Read More: https://www.zerohedge.com/news/2018-01-18/sweden-preparing-civil-war-pm-wants-deploy-army-no-go-zones

Explaining Our Money System a 14 Month Old

His mother tries to get him to go to bed at 9 p.m. But the little boy’s internal clock is still on Baltimore time; it tells him it is much too early to go to sleep.

Grandpa takes over, drawing out the monetary system like a general spreading a map on a field table. “Here is the enemy,” he says gravely. “They have us completely surrounded. We’re doomed.”

He seems to understand…

…that money is not wealth; it just measures and represents wealth, like the claim ticket on a car in a parking garage.

…that our post-1971 money system is based on fake money that represents no wealth and measures badly.

…that this new money enters the economy as credit… and that the credit industry (Wall Street) has privileged access to it. The working man still has to earn his money, selling his work, by the hour. But Wall Street—and elite borrowers connected to the Establishment—get it without breaking a sweat or watching the clock.

…that a disproportionate share of this new money is concentrated in and around the credit industry—pushing up asset prices, raising salaries and bonuses in the financial sector, and making the rich (those who own financial assets) much richer.

…that this flood of credit helped the middle class raise its living standards, even as earnings stagnated. But it also raised debt levels throughout the economy.

…and that it allowed the average American family to spend American money that Americans never earned and buy products Americans never made…

Instead, Walmart’s shelves were stocked with goods “Made in China.” The middle class lost income as factories, jobs, and earnings moved overseas. Debt stayed at home.

“Okay so far?” we asked James as his eyeballs rolled backward and his breathing slowed.

But one thing must still puzzle him. How did the new dollar actually retard growth?

Maybe it didn’t make people richer… After all, how can you expect to make people better off by giving them fake money?

But how did it make them worse off?

The Ultimate Absurdity

We began with an attack en masse across a broad, philosophical front:

“As you sow, so shall ye reap,” we said. “And when you put a lot of fake money into a society, you end up with a fake economy.”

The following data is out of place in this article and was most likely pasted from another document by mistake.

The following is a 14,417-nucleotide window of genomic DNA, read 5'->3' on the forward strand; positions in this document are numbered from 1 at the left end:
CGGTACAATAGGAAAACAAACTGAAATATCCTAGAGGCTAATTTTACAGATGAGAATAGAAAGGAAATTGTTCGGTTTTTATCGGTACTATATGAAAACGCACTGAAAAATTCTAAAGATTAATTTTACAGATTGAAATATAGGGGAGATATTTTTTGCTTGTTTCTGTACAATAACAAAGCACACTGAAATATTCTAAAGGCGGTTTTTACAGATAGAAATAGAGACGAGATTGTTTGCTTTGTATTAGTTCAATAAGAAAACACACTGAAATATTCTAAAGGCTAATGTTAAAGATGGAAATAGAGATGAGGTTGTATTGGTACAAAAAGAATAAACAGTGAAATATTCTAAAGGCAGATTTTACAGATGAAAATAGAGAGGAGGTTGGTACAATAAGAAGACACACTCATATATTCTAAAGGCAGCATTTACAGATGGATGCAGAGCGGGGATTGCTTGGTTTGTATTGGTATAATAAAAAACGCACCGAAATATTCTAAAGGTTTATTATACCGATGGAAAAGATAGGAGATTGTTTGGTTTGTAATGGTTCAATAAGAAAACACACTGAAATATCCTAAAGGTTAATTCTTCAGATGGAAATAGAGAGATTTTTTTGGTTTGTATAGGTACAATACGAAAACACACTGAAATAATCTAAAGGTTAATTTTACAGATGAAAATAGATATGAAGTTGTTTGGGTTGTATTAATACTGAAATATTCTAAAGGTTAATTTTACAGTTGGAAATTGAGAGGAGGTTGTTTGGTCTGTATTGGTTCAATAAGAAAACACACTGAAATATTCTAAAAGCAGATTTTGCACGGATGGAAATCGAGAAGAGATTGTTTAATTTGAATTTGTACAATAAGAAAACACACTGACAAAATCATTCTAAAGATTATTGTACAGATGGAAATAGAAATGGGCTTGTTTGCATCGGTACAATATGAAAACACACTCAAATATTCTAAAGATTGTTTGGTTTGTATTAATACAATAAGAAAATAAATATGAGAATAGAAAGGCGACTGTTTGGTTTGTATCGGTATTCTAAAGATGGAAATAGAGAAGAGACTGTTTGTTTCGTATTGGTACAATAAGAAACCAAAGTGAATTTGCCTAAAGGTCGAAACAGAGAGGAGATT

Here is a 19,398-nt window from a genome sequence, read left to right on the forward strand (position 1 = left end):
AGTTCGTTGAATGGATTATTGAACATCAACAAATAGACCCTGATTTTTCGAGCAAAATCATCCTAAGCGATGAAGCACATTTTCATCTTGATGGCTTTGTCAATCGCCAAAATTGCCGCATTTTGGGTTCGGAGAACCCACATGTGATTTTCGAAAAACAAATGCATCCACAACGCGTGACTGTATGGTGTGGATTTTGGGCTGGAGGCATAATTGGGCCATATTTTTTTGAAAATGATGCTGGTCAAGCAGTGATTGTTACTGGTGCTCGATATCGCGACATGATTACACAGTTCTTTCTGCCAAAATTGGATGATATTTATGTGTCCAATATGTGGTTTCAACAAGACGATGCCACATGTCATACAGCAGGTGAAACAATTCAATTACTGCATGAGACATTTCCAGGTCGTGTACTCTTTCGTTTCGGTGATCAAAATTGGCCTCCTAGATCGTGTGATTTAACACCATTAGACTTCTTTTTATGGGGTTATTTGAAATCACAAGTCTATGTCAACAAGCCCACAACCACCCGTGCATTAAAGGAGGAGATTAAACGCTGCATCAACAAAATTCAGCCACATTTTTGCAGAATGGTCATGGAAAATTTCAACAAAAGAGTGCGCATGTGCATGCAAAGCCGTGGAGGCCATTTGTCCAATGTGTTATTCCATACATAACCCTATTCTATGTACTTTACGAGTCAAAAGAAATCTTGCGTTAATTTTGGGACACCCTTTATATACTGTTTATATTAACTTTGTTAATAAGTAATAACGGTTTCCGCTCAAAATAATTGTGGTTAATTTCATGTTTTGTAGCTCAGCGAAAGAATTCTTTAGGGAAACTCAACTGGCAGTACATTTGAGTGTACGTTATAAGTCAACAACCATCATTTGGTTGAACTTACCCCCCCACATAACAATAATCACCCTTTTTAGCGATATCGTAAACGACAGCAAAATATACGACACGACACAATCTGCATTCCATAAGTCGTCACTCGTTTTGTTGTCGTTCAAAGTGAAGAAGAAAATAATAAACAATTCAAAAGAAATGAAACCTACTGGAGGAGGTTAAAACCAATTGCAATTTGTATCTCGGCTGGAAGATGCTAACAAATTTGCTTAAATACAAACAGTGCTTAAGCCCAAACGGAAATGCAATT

Just look at Argentina in 2001… or Zimbabwe in 2006… or Venezuela now…

Prices go wild as people try to figure out what the money is really worth. But the economy shrinks.

It was the same way in Germany during the Weimar hyperinflation. People stopped producing. You might have a billion marks in your pocket, but you couldn’t find a bar of soap for sale.

“But wait… I know what you’re thinking…” we imagined James pushing back. “Those are all hyperinflation stories. We don’t have that now. Instead, we have much less inflation… Prices are almost stable.”

Yes… for now. The inflation is in the asset sector… and in credit itself… not in consumer items. But the phenomenon is much the same.

Fake money is giving grossly distorted information to everyone. In Manhattan, we are told that an ordinary apartment is worth $2 million. But in Geneva—where interest rates have turned negative—we are told that $2 million is worth nothing… You will have to pay one of the banks to take it off your hands.

Without honest money, real savings, and true interest rates, businesses and investors have nothing to guide them. They are lost in the woods. Few want to do the hard work, and take the risks, of long-term, capital-heavy ventures. Instead, the focus shifts to speculation, gambling… and playing the game for short-term profits.

What’s more, artificially low interest rates provide fatal misinformation. They tell the world that we have an infinite supply of resources—time, money, energy, and know-how.

Then, without its back to the wall of scarcity, with no need to make careful choices, capitalism becomes reckless and irresponsible with its most valuable resource—capital itself. It is destroyed, wasted, misallocated, and malinvested. Growth rates fall and the world becomes poorer.

James is startled awake. He is disturbed.

“What kind of a world have I been born into…?” he seems to ask.

Editor’s Note: The feds know an epic crisis is brewing. And they want to trap your money before you have time to protect it. They know the coming crisis will hit everything—your portfolio, your bank account… even the cash in your wallet.

Of course, America has seen plenty of crises before. But this time is different. Bill’s team recently put together a book revealing how bad things could get and how you can start preparing yourself today. Learn more here.

Doug Casey on the Coming Financial Crisis

Yellen Says Raise the Rates

Doug Casey was one of earliest authors I read during my awakening. The ideas he laid out were shocking to me at the time, but they were compelling because they made sense after years of accepting ideas that didn’t make sense. …P.D.